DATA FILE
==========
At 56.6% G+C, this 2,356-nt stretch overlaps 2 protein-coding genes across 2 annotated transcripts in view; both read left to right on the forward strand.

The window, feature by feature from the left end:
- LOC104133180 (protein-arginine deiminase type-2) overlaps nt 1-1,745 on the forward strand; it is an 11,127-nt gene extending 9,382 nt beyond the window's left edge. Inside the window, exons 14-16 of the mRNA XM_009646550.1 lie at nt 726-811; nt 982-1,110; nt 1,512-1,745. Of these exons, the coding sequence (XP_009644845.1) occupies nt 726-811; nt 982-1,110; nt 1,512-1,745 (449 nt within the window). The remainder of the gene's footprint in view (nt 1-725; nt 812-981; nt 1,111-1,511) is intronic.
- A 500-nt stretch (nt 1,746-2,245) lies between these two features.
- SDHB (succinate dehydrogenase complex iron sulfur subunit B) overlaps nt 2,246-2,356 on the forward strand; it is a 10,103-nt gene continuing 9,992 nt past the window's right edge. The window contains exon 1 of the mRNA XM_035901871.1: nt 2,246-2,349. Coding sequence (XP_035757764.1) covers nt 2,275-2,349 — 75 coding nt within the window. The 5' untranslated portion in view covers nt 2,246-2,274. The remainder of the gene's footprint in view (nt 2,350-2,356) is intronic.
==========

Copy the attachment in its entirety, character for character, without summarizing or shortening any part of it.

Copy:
At 56.6% G+C, this 2,356-nt stretch overlaps 2 protein-coding genes across 2 annotated transcripts in view; both read left to right on the forward strand.

The window, feature by feature from the left end:
- LOC104133180 (protein-arginine deiminase type-2) overlaps nt 1-1,745 on the forward strand; it is an 11,127-nt gene extending 9,382 nt beyond the window's left edge. Inside the window, exons 14-16 of the mRNA XM_009646550.1 lie at nt 726-811; nt 982-1,110; nt 1,512-1,745. Of these exons, the coding sequence (XP_009644845.1) occupies nt 726-811; nt 982-1,110; nt 1,512-1,745 (449 nt within the window). The remainder of the gene's footprint in view (nt 1-725; nt 812-981; nt 1,111-1,511) is intronic.
- A 500-nt stretch (nt 1,746-2,245) lies between these two features.
- SDHB (succinate dehydrogenase complex iron sulfur subunit B) overlaps nt 2,246-2,356 on the forward strand; it is a 10,103-nt gene continuing 9,992 nt past the window's right edge. The window contains exon 1 of the mRNA XM_035901871.1: nt 2,246-2,349. Coding sequence (XP_035757764.1) covers nt 2,275-2,349 — 75 coding nt within the window. The 5' untranslated portion in view covers nt 2,246-2,274. The remainder of the gene's footprint in view (nt 2,350-2,356) is intronic.